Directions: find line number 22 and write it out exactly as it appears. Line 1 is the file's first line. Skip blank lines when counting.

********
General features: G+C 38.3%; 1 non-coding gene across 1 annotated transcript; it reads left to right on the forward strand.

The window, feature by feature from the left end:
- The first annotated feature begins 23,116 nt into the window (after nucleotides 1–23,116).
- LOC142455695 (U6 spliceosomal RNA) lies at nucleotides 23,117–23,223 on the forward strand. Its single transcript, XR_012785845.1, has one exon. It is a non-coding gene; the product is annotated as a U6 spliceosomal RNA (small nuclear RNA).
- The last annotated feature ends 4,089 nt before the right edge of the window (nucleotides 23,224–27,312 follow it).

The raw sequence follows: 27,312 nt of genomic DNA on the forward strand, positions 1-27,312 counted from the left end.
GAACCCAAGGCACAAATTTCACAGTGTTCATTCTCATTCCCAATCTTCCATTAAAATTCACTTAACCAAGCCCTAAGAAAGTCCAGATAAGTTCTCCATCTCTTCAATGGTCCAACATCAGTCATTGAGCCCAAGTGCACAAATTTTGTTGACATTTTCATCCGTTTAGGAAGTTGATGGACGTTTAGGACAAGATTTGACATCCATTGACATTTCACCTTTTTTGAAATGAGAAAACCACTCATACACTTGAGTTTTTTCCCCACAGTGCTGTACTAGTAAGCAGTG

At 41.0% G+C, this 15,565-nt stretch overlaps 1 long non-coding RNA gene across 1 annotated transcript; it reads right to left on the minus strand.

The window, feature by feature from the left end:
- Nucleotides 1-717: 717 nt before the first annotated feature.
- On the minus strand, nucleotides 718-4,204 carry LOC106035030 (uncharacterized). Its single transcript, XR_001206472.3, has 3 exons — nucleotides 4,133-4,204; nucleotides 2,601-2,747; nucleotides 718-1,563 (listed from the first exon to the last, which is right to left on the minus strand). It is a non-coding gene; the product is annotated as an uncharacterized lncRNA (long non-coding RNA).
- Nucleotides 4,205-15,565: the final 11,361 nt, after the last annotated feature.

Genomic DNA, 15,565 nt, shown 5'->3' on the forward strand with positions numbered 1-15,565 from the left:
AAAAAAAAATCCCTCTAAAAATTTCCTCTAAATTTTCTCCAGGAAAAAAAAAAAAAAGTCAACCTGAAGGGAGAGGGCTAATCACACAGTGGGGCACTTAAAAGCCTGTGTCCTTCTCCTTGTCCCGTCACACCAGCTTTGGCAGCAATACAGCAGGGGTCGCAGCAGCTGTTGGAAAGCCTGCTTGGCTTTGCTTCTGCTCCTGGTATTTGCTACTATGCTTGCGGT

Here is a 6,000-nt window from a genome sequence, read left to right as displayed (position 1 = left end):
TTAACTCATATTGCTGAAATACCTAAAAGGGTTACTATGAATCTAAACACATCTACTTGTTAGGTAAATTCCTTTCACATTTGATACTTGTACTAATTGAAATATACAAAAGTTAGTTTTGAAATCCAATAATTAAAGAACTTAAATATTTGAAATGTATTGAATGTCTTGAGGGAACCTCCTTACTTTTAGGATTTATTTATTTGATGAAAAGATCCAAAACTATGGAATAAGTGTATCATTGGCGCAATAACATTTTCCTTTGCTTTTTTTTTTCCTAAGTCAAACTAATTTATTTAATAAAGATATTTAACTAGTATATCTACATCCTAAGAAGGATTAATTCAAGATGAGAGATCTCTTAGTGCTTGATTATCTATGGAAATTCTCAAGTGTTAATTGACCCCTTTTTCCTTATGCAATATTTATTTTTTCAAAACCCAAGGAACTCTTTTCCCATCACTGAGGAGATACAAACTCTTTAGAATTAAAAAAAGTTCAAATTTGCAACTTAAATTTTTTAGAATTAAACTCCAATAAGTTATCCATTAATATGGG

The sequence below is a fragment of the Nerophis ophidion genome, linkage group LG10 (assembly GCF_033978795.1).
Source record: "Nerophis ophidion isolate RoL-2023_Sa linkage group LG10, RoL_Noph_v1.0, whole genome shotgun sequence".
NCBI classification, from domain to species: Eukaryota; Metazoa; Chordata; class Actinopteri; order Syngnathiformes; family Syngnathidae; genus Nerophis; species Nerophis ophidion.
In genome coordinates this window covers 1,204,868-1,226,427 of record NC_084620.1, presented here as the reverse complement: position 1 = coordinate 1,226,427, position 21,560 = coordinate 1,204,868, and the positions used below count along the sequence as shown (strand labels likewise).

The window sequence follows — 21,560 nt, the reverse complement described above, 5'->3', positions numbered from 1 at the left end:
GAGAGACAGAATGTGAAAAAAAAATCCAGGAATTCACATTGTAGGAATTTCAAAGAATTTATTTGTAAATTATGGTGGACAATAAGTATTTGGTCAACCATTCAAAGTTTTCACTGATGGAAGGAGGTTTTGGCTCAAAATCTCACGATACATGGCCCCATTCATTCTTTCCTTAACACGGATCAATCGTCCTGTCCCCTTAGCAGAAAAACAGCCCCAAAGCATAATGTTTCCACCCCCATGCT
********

GAGAGACAGAATGTGAAAAAAAAATCCAGGAATTCACATTGTAGGAATTTCAAAGAATTTATTTGTAAATTATGGTGGACAATAAGTATTTGGTCAACCATTCAAAGTTTTCACTGATGGAAGGAGGTTTTGGCTCAAAATCTCACGATACATGGCCCCATTCATTCTTTCCTTAACACGGATCAATCGTCCTGTCCCCTTAGCAGAAAAACAGCCCCAAAGCATAATGTTTCCACCCCCATGCT